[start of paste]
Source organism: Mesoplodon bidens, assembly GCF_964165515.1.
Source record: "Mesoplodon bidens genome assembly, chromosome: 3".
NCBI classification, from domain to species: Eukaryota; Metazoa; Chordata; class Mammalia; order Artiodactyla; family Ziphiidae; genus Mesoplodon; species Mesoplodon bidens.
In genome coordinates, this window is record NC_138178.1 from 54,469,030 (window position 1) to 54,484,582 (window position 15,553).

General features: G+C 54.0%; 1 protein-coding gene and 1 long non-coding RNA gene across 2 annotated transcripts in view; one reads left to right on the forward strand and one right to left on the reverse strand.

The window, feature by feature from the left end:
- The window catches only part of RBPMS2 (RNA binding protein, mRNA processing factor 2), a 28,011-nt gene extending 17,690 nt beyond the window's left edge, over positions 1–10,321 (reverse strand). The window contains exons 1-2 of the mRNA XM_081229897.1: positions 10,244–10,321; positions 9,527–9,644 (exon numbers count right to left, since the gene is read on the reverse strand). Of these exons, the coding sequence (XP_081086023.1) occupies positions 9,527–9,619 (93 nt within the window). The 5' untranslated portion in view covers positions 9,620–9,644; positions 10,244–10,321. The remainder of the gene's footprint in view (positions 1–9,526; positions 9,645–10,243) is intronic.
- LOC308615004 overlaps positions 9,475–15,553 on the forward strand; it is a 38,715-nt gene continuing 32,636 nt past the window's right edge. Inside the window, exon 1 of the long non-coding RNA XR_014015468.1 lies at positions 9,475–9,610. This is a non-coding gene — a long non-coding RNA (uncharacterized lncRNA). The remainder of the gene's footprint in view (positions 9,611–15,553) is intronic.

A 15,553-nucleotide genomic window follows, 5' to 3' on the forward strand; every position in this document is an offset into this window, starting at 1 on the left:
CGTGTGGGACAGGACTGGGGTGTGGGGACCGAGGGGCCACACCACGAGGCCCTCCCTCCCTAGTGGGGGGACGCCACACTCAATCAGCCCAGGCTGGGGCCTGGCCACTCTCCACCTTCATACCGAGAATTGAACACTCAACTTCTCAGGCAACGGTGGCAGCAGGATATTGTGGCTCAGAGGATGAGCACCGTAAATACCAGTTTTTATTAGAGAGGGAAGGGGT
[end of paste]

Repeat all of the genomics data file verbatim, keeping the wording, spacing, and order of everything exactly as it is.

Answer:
Source organism: Mesoplodon bidens, assembly GCF_964165515.1.
Source record: "Mesoplodon bidens genome assembly, chromosome: 3".
NCBI classification, from domain to species: Eukaryota; Metazoa; Chordata; class Mammalia; order Artiodactyla; family Ziphiidae; genus Mesoplodon; species Mesoplodon bidens.
In genome coordinates, this window is record NC_138178.1 from 54,469,030 (window position 1) to 54,484,582 (window position 15,553).

General features: G+C 54.0%; 1 protein-coding gene and 1 long non-coding RNA gene across 2 annotated transcripts in view; one reads left to right on the forward strand and one right to left on the reverse strand.

The window, feature by feature from the left end:
- The window catches only part of RBPMS2 (RNA binding protein, mRNA processing factor 2), a 28,011-nt gene extending 17,690 nt beyond the window's left edge, over positions 1–10,321 (reverse strand). The window contains exons 1-2 of the mRNA XM_081229897.1: positions 10,244–10,321; positions 9,527–9,644 (exon numbers count right to left, since the gene is read on the reverse strand). Of these exons, the coding sequence (XP_081086023.1) occupies positions 9,527–9,619 (93 nt within the window). The 5' untranslated portion in view covers positions 9,620–9,644; positions 10,244–10,321. The remainder of the gene's footprint in view (positions 1–9,526; positions 9,645–10,243) is intronic.
- LOC308615004 overlaps positions 9,475–15,553 on the forward strand; it is a 38,715-nt gene continuing 32,636 nt past the window's right edge. Inside the window, exon 1 of the long non-coding RNA XR_014015468.1 lies at positions 9,475–9,610. This is a non-coding gene — a long non-coding RNA (uncharacterized lncRNA). The remainder of the gene's footprint in view (positions 9,611–15,553) is intronic.

A 15,553-nucleotide genomic window follows, 5' to 3' on the forward strand; every position in this document is an offset into this window, starting at 1 on the left:
CGTGTGGGACAGGACTGGGGTGTGGGGACCGAGGGGCCACACCACGAGGCCCTCCCTCCCTAGTGGGGGGACGCCACACTCAATCAGCCCAGGCTGGGGCCTGGCCACTCTCCACCTTCATACCGAGAATTGAACACTCAACTTCTCAGGCAACGGTGGCAGCAGGATATTGTGGCTCAGAGGATGAGCACCGTAAATACCAGTTTTTATTAGAGAGGGAAGGGGT